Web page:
Before looking at investing, there is one final point which may well be the most important point of the whole article. When you are trying to be more forgiving, more compassionate, more friendly, make sure you include yourself in this. If we always strain to 'do what is right' by the other person, then too often we become resentful, angry and mistrustful. This is not good for us and frequently not good for the other person since we can begin to take on a righteous, I-know-what's-best-for-you attitude.

Investing and the five percent principle

How does the five percent principle apply to investing? A first step could be to become five percent more aware of the social, political and environmental goals that you would like companies to have. Then you could compare these with the actual policies and actions of the companies you invest in. This could be followed by a five percent modification of your portfolio away from companies that don't meet your goals and towards those that do.

You can increase the proportion of socially responsible companies in your portfolio through avoidance screening and affirmative screening. Avoidance screening areas include alcohol, animal rights, genetic engineering, environmental issues (global warming, pollution and toxic products), gambling, human values, labour discrimination and exploitation, nuclear power, repressive regimes, tobacco, and weapons and the military. Examine your attitudes to these. Do you have any strong feelings about any of them?

Affirmative screening areas include clean transportation, environmental repair, natural foods, recycling, reforestation, renewable energy and conservation, and sustainability. What are your attitudes to these?

Another route to implement the five percent principle in investing is through putting some money in areas such as community development banks and credit unions, community development loan funds, and international microcredit banking.

The original community bank is South Shore which started more than 25 years ago when the current owners purchased a failed bank. It focuses on serving the inner city Chicago areas where it is located. "All our community loans are loans other banks probably wouldn't make," said Jean Fogge, a bank representative. "And loan losses are at or below industry standards."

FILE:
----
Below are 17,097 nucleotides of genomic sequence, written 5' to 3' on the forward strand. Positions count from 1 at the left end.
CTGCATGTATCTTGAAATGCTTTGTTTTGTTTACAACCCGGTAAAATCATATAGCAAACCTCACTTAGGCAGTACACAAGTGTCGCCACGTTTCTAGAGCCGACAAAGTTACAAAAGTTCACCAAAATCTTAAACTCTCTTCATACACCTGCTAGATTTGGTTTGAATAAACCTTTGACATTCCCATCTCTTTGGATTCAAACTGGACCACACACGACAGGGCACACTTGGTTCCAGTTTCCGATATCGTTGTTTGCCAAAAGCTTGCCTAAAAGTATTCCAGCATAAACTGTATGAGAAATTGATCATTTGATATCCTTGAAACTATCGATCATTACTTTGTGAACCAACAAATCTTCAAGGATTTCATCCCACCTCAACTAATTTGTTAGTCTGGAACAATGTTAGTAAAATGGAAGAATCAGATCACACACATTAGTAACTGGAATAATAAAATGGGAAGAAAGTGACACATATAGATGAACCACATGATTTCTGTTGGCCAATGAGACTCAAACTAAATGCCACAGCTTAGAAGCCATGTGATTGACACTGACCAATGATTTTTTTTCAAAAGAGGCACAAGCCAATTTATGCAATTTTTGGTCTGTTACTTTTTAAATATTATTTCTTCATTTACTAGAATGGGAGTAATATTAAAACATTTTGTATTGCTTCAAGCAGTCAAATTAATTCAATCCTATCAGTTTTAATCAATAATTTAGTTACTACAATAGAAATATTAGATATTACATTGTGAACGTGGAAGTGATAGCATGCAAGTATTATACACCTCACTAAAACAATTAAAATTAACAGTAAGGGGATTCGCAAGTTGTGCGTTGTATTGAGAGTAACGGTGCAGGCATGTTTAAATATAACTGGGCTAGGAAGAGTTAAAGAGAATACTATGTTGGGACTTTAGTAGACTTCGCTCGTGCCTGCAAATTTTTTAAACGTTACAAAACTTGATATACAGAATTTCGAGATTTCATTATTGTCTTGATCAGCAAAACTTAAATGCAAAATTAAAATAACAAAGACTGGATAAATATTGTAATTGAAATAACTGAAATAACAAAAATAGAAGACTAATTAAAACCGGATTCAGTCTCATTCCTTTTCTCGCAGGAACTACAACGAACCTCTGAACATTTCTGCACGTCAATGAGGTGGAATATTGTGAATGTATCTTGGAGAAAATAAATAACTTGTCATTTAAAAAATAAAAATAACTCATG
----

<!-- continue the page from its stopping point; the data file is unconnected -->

Microcredit banking is the practice of making extremely small loans to people who would have no collateral and therefore no chance of getting a loan from a conventional bank. The Grameen Bank provides credit to the poorest people in rural Bangladesh. It is the largest rural finance institution in the country with more than 2.3 million borrowers, 94 percent of whom are women. Through over 1000 branches, the bank provides services in 38,951 villages, covering more than half of the total villages in Bangladesh. The repayment rate on its loan, which average $160, is over 95%.

Finally there is shareholder activism through dialogue, shareholder resolutions, and public strategies. Starbucks is a company with a commitment to environmental care. This probably made it easier for the stockholders and customers who expressed their concern about the effect on songbirds of Starbuck's methods of growing coffee. The company responded by forming a partnership with Conservation International to develop coffee production methods that are friendly to birds.

Another example of a company that tries to be a 'good' neighbor is Reebok. It commissioned an independent report on labour conditions in its Indonesian factories involving 1,400 hours of studying conditions and interviewing workers. Full credit goes to Reebok for making public the results of the report. Many were decidedly unfavourable but the company has been systematically implementing solutions ranging from installing new safety systems to providing education for workers on their labour rights and means of resolving complaints and disputes.

In the United States, roughly 13 percent of all money under management is invested in a socially responsible manner according to a 1999 study by the Social Investment Forum. This amounts to $2.16 trillion in assets, up a strong 82 percent from 1997 levels.Another area where individuals can and do make a difference is through donations to charitable and philanthropic organizations. The latest report from Giving USA states that US foundations distributed $13.37 billion in 1997. In many cases the donations do not have to be large to make a meaningful difference. Also you could consider making donations in terms of time or of expertise.

Phase transitions

I recall reading that someone said that not only did change come about through the joint action of individuals, but that this is the only way it takes place. This is really the heart of the five percent principle. When enough people begin to act even slightly in a new way, then change is inevitable. Also it may not need to be a large proportion of people. For example, many physical and biological systems exhibit a phenomenon whereby just a small change in a few of the components brings about a dramatic change in the whole system. This is called a phase transition.

On a personal level the five percent principle can certainly bring a phase transition to increased quality of individual and family life. If adopted by a sufficient number of people, I believe it can do the same on community, national and international levels.

We hope you will join us at Conscious Investor in having more 'five percent' days.